Was Romney right about self-deportation?

At the time Mitt Romney made a reference to “self-deportation” through tougher employer and immigration enforcement in a January debate, he got roundly criticized for believing that illegals would choose to leave the US.  Today, National Journal says Romney has been vindicated by a new study of immigration from and to Mexico.  For the first time in decades, more people returned to Mexico than arrived from there, and the trend may end up being permanent:

The largest wave of immigration in history from a single country to the United States has come to a standstill. After four decades that brought 12 million current immigrants—more than half of whom came illegally—the net migration flow from Mexico to the United States has stopped—and may have reversed, according to a new analysis by the Pew Hispanic Center of multiple government data sets from both countries.

The standstill appears to be the result of many factors, including the weakened U.S. job and housing construction markets, heightened border enforcement, a rise in deportations, the growing dangers associated with illegal border crossings, the long-term decline in Mexico’s birth rates and changing economic conditions in Mexico. …

Among the report’s key findings:

  • In the five-year period from 2005 to 2010, about 1.4 million Mexicans immigrated to the United States and about 1.4 million Mexican immigrants and their U.S.-born children moved from the United States to Mexico.
  • In the five-year period a decade earlier (1995 to 2000), about 3 million Mexicans had immigrated to the U.S. and fewer than 700,000 Mexicans and their U.S. born-children had moved from the U.S. to Mexico.
  • This sharp downward trend in net migration has led to the first significant decrease in at least two decades in the number of unauthorized Mexican immigrants living in the U.S.—to 6.1 million in 2011, down from a peak of nearly 7 million in 2007. Over the same period the number of authorized Mexican immigrants rose modestly, from 5.6 million in 2007 to 5.8 million in 2011.

National Journal’s Josh Kraushaar writes that this may upend the conventional wisdom about the impact of the Hispanic vote:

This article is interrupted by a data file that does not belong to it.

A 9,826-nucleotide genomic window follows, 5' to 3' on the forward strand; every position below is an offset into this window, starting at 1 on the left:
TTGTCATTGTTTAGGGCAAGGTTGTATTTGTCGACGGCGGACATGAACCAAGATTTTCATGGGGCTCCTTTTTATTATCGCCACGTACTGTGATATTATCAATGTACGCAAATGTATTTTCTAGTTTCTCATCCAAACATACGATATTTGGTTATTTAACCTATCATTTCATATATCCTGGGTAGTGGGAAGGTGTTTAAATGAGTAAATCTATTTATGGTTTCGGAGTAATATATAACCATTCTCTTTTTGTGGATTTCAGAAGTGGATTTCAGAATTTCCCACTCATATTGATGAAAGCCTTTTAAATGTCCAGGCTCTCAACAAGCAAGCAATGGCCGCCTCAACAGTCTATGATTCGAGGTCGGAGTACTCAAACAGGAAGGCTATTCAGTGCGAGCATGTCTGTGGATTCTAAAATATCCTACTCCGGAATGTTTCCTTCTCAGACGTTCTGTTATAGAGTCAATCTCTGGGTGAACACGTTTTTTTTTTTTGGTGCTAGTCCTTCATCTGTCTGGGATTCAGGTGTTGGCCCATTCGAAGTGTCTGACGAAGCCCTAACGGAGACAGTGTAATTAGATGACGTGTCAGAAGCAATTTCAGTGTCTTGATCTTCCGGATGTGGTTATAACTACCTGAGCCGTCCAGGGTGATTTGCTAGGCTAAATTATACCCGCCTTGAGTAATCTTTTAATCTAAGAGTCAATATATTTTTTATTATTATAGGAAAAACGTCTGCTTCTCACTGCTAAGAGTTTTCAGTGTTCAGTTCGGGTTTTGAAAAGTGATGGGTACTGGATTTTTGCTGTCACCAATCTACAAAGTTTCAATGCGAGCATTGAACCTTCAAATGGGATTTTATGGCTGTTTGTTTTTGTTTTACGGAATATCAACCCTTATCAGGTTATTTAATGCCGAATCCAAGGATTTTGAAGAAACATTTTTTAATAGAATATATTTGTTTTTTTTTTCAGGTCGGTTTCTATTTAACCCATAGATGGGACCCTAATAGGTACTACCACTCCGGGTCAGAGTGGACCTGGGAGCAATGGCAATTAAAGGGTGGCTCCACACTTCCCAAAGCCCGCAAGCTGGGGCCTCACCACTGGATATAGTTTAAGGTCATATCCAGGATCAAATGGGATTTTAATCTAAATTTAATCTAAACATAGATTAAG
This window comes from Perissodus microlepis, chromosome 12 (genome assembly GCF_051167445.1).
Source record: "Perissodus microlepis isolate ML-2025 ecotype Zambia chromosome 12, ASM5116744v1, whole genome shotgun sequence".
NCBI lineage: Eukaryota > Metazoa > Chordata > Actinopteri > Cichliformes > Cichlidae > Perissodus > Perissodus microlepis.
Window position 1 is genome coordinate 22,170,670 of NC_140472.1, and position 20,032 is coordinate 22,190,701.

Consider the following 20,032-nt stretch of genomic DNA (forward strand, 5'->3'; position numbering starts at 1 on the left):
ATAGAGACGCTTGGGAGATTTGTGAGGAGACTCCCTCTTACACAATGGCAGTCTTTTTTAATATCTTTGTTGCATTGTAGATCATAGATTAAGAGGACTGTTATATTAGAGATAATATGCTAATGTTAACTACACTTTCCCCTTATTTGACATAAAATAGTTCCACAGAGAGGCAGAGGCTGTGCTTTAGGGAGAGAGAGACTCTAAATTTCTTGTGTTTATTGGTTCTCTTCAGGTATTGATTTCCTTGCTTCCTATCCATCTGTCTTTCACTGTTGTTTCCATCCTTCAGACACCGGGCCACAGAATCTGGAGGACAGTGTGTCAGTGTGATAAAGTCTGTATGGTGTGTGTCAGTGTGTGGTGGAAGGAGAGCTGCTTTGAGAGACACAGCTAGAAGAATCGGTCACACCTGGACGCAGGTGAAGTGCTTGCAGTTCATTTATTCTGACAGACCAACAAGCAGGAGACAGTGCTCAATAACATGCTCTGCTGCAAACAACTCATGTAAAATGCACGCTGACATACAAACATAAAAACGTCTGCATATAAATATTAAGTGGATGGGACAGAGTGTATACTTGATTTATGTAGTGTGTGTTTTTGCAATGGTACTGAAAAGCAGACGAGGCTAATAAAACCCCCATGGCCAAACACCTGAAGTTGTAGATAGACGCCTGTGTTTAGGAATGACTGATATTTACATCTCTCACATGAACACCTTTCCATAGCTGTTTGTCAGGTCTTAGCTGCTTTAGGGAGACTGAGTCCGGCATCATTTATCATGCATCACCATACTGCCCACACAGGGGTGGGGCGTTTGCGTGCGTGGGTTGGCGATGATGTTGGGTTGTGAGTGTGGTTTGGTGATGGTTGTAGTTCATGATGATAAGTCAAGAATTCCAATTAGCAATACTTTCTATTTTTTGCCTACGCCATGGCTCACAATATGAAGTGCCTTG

For Democrats, the expected long-term explosion of Latino voters may not end up materializing. While there was a significant spike in the Hispanic population at the first half of the last decade, the economic recession and tighter immigration crackdowns have slowed that to a trickle. It’s not a given that Hispanic voters will make a larger share of the electorate than in 2008, as many in the Obama campaign had presumed (and depended upon). Already Democrats are facing challenges registering Hispanic voters in battleground states, like Arizona.

For Republicans, the illegal immigration litmus test, forcing conservative candidates to toe a hardline on the issue, could very well recede in the near future. A January Pew poll showed the number of Republicans considering illegal immigration as a top issue has plummeted, dropping from 69 percent in 2007 to 48 percent at the beginning of this year. The future Republican positioning on immigration could very well be closer to the policy views of Florida Sen. Marco Rubio than that of hardliners like Iowa Rep. Steve King.

The long-term political implications are equally significant. Democrats have counted Hispanics as a pivotal part of their coalition, but there’s no guarantee that as first-generation immigrants assimilate, they will remain reliable partisan voters. Indeed, a complementary Pew Hispanic Center study, released last month, showed immigrants becoming more Republican the longer they’ve been in this country — a similar narrative to other first-generation ethnic groups.

Border security will remain important for other reasons.  Even without a wave of well-intentioned but illegal immigration, the problems of global terrorism still require the US to secure both of its borders.  Both Rubio and King agree on the need for border security, and the GOP has been fairly united on insisting that this issue get addressed before deciding what to do with those who are still in the country illegally, especially the long-term residents.  When the first task has been accomplished, the remaining issues can be resolved with more deliberation and better perspective.

The other issue facing Democrats as Hispanics assimilate is the Obama administration’s attack on the Catholic Church.  Many of the same voters they believe will flock to their party are devout Catholics, who are now hearing weekly from the bishops about the White House attack on the exercise of their religion.  Memories of the Cristeros might not be too far from their minds, but even if that’s not the case, they’re not likely to be too sympathetic to Democrats who insist on imposing their values on the church through force of law.  The Obama administration picked a very odd time for this fight with the heretofore sympathetic US Conference of Catholic Bishops, especially if they’re that concerned with wooing the Hispanic vote.